1 Corinthians 9:2-12
New American Bible (Revised Edition)
2 Although I may not be an apostle for others, certainly I am for you, for you are the seal of my apostleship in the Lord.
3 My defense against those who would pass judgment on me[a] is this. 4 [b]Do we not have the right to eat and drink? 5 Do we not have the right to take along a Christian wife, as do the rest of the apostles, and the brothers of the Lord, and Cephas? 6 Or is it only myself and Barnabas who do not have the right not to work?(A) 7 Who ever serves as a soldier at his own expense? Who plants a vineyard without eating its produce? Or who shepherds a flock without using some of the milk from the flock?(B) 8 Am I saying this on human authority, or does not the law also speak of these things? 9 It is written in the law of Moses, “You shall not muzzle an ox while it is treading out the grain.”(C) Is God concerned about oxen, 10 or is he not really speaking for our sake? It was written for our sake, because the plowman should plow in hope, and the thresher in hope of receiving a share.(D) 11 If we have sown spiritual seed for you, is it a great thing that we reap a material harvest from you?(E) 12 If others share this rightful claim on you, do not we still more?(F)
Reason for Not Using His Rights. Yet we have not used this right.[c] On the contrary, we endure everything so as not to place an obstacle to the gospel of Christ.Read full chapter
- 9:3 My defense against those who would pass judgment on me: the reference to a defense (apologia) is surprising, and suggests that Paul is incorporating some material here that he has previously used in another context. The defense will touch on two points: the fact of Paul’s rights as an apostle (1 Cor 9:4–12a and 1 Cor 9:13–14) and his nonuse of those rights (1 Cor 9:12b and 1 Cor 9:15–18).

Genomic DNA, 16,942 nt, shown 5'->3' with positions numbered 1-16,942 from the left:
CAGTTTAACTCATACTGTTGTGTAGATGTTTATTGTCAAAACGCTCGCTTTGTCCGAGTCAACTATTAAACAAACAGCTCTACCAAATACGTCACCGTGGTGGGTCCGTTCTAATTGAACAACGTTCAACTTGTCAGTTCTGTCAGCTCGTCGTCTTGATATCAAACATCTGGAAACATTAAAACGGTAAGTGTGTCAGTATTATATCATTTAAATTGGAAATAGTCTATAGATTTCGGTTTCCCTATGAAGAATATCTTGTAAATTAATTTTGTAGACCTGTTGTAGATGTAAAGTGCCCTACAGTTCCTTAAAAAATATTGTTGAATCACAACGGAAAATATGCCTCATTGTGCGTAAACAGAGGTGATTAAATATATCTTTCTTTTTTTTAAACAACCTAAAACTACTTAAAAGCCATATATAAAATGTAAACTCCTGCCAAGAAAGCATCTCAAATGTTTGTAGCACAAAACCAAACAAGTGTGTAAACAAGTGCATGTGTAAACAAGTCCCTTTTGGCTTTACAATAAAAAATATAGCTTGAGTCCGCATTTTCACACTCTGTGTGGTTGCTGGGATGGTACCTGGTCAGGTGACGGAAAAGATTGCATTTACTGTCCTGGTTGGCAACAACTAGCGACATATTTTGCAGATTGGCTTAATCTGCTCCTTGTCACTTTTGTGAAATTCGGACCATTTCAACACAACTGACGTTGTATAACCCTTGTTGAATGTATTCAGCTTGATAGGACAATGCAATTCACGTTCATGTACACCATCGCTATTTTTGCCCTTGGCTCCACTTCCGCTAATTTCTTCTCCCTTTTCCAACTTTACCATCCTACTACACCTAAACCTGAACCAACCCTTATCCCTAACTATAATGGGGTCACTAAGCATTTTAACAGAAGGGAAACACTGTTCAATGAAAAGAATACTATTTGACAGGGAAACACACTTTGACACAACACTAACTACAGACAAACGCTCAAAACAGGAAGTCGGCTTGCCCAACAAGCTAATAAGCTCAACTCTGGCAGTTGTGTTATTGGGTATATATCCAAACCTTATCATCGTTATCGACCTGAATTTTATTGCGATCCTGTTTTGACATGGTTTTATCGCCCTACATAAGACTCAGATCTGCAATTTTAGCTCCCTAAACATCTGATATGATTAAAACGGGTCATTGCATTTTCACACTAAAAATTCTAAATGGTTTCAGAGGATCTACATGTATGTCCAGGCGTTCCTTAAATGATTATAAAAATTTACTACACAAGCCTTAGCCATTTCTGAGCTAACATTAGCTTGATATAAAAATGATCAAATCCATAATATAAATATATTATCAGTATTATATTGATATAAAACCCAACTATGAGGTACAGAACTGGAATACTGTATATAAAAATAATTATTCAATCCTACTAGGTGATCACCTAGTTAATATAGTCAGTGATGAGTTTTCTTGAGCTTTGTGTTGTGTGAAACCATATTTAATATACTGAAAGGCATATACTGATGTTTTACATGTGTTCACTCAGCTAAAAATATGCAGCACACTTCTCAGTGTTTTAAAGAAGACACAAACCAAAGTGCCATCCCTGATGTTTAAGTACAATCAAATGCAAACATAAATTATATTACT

- 9:4–12a Apparently some believe that Paul is not equal to the other apostles and therefore does not enjoy equal privileges. His defense on this point (here and in 1 Cor 9:13–14) reinforces the assertion of his apostolic character in 1 Cor 9:2. It consists of a series of analogies from natural equity (7) and religious custom (1 Cor 9:13) designed to establish his equal right to support from the churches (1 Cor 9:4–6, 11–12a); these analogies are confirmed by the authority of the law (1 Cor 9:8–10) and of Jesus himself (1 Cor 9:14).
- 9:12 It appears, too, that suspicion or misunderstanding has been created by Paul’s practice of not living from his preaching. The first reason he asserts in defense of this practice is an entirely apostolic one; it anticipates the developments to follow in 1 Cor 9:19–22. He will give a second reason in 1 Cor 9:15–18.
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